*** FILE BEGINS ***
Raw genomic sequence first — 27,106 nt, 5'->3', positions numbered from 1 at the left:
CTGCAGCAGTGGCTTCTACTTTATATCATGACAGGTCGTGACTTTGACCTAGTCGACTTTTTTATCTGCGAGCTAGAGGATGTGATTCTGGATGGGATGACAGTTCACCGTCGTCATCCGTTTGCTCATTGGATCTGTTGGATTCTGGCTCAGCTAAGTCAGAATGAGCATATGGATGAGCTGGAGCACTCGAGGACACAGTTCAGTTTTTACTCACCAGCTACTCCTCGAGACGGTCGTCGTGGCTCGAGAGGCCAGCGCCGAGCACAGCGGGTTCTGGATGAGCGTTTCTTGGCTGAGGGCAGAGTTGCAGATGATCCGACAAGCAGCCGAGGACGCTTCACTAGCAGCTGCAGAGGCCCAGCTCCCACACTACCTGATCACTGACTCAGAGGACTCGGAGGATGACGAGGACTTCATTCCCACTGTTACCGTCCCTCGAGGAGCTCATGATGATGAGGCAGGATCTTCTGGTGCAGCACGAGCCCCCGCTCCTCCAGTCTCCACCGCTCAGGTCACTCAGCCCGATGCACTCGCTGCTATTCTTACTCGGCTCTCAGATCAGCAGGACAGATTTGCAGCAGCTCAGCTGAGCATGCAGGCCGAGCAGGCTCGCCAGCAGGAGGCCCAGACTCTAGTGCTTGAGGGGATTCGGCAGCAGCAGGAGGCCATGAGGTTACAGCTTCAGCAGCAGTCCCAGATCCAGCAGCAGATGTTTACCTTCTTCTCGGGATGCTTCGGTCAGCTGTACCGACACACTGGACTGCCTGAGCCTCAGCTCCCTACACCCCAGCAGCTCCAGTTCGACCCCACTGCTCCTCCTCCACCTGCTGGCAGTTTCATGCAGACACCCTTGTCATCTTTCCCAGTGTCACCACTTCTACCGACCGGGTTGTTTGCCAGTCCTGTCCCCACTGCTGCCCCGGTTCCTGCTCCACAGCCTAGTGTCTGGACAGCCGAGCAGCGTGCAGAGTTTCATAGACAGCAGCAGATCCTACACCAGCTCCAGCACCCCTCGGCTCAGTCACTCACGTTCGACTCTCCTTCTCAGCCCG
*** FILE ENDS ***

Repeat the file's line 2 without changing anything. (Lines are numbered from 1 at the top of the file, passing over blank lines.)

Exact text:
CTGCAGCAGTGGCTTCTACTTTATATCATGACAGGTCGTGACTTTGACCTAGTCGACTTTTTTATCTGCGAGCTAGAGGATGTGATTCTGGATGGGATGACAGTTCACCGTCGTCATCCGTTTGCTCATTGGATCTGTTGGATTCTGGCTCAGCTAAGTCAGAATGAGCATATGGATGAGCTGGAGCACTCGAGGACACAGTTCAGTTTTTACTCACCAGCTACTCCTCGAGACGGTCGTCGTGGCTCGAGAGGCCAGCGCCGAGCACAGCGGGTTCTGGATGAGCGTTTCTTGGCTGAGGGCAGAGTTGCAGATGATCCGACAAGCAGCCGAGGACGCTTCACTAGCAGCTGCAGAGGCCCAGCTCCCACACTACCTGATCACTGACTCAGAGGACTCGGAGGATGACGAGGACTTCATTCCCACTGTTACCGTCCCTCGAGGAGCTCATGATGATGAGGCAGGATCTTCTGGTGCAGCACGAGCCCCCGCTCCTCCAGTCTCCACCGCTCAGGTCACTCAGCCCGATGCACTCGCTGCTATTCTTACTCGGCTCTCAGATCAGCAGGACAGATTTGCAGCAGCTCAGCTGAGCATGCAGGCCGAGCAGGCTCGCCAGCAGGAGGCCCAGACTCTAGTGCTTGAGGGGATTCGGCAGCAGCAGGAGGCCATGAGGTTACAGCTTCAGCAGCAGTCCCAGATCCAGCAGCAGATGTTTACCTTCTTCTCGGGATGCTTCGGTCAGCTGTACCGACACACTGGACTGCCTGAGCCTCAGCTCCCTACACCCCAGCAGCTCCAGTTCGACCCCACTGCTCCTCCTCCACCTGCTGGCAGTTTCATGCAGACACCCTTGTCATCTTTCCCAGTGTCACCACTTCTACCGACCGGGTTGTTTGCCAGTCCTGTCCCCACTGCTGCCCCGGTTCCTGCTCCACAGCCTAGTGTCTGGACAGCCGAGCAGCGTGCAGAGTTTCATAGACAGCAGCAGATCCTACACCAGCTCCAGCACCCCTCGGCTCAGTCACTCACGTTCGACTCTCCTTCTCAGCCCG